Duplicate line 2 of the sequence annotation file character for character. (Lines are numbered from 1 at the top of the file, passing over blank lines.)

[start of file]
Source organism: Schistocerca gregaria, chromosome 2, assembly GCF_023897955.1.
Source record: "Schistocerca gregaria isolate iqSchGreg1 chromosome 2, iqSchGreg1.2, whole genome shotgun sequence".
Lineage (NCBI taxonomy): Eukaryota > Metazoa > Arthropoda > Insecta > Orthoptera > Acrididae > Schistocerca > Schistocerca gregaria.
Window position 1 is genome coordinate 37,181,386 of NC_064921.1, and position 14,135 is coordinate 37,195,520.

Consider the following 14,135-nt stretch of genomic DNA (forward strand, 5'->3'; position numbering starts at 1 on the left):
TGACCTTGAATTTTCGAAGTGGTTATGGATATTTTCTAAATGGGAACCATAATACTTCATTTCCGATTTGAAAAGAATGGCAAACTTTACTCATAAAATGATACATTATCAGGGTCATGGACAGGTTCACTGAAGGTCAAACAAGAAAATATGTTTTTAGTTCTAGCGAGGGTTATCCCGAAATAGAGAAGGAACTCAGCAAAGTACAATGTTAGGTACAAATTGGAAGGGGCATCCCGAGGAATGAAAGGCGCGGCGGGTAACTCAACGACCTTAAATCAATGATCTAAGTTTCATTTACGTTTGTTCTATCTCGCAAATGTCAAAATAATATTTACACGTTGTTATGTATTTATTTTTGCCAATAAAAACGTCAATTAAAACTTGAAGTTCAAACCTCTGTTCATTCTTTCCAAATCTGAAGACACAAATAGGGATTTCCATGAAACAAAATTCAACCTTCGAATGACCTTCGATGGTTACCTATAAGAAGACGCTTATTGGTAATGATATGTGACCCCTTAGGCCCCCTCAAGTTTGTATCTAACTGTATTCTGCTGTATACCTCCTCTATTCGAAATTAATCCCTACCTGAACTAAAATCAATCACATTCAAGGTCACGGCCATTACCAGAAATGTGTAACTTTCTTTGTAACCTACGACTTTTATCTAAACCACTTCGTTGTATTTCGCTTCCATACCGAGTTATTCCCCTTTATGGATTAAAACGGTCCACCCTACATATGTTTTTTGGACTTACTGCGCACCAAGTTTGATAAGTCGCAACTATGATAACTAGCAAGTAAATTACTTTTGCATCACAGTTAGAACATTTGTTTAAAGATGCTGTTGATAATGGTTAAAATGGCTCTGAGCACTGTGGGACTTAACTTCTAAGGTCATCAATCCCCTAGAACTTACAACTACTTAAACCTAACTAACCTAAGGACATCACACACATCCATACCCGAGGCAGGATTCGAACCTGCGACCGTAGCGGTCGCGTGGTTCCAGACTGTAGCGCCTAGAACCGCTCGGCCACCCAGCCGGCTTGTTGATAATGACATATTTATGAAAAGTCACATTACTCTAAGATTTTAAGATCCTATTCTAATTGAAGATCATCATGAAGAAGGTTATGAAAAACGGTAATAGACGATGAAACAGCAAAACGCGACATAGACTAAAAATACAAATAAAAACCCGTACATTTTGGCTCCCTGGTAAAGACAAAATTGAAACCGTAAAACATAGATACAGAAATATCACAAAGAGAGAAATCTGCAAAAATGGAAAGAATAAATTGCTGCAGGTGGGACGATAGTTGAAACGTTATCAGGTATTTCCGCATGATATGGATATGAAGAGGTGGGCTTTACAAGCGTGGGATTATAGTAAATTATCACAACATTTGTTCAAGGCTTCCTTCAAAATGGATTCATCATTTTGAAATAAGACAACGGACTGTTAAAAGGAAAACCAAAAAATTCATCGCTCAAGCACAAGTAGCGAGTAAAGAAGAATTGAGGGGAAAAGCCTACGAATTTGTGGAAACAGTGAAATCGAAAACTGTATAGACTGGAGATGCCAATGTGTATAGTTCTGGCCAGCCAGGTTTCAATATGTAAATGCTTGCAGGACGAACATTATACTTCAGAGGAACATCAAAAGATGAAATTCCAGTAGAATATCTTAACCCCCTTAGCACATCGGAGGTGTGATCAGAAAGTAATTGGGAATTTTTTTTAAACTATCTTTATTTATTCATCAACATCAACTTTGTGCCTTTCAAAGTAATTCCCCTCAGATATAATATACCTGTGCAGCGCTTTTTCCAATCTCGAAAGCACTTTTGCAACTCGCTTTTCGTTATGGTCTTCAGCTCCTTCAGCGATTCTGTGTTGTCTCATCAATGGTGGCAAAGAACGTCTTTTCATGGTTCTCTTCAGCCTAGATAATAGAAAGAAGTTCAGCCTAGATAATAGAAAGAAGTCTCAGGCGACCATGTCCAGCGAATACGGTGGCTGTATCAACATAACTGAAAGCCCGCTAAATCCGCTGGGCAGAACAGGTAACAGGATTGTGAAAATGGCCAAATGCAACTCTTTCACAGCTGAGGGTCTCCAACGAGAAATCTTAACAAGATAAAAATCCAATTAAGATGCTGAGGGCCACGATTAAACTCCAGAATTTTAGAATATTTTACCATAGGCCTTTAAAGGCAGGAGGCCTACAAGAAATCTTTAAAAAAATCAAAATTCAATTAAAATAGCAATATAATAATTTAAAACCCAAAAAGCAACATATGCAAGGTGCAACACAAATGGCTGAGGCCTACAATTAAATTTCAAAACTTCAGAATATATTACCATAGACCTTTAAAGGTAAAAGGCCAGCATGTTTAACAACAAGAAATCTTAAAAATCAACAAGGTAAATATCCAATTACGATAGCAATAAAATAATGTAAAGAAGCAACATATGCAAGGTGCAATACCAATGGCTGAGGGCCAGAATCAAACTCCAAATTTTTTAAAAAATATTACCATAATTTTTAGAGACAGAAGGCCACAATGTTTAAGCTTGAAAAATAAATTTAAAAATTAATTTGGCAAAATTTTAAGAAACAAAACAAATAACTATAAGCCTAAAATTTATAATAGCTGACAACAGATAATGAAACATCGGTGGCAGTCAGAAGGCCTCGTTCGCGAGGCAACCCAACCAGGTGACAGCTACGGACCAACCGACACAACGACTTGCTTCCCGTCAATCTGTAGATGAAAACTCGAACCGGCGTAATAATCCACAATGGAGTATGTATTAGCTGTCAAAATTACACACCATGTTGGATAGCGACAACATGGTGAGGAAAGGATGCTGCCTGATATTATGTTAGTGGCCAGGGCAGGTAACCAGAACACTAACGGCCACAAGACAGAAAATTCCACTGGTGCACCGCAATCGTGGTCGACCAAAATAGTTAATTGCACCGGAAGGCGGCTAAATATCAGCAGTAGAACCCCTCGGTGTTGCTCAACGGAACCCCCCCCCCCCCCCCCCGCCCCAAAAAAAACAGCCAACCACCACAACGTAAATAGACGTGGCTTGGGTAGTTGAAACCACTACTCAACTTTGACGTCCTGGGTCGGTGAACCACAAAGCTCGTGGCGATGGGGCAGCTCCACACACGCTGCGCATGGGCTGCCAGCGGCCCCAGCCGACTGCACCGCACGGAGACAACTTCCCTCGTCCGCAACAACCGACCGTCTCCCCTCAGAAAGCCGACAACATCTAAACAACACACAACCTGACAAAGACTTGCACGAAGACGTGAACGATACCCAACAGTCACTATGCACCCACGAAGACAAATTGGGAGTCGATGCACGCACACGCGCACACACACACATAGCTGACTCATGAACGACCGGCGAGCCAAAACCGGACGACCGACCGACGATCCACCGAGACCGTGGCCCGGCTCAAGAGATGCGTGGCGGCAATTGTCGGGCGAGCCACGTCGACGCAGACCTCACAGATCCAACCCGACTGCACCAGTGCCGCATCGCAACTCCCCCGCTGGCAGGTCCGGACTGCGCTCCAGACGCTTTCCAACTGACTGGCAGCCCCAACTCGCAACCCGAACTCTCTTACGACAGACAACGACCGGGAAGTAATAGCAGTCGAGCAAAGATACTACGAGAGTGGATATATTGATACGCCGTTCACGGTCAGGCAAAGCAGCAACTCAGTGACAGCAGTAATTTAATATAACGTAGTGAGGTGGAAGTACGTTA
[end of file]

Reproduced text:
Source record: "Schistocerca gregaria isolate iqSchGreg1 chromosome 2, iqSchGreg1.2, whole genome shotgun sequence".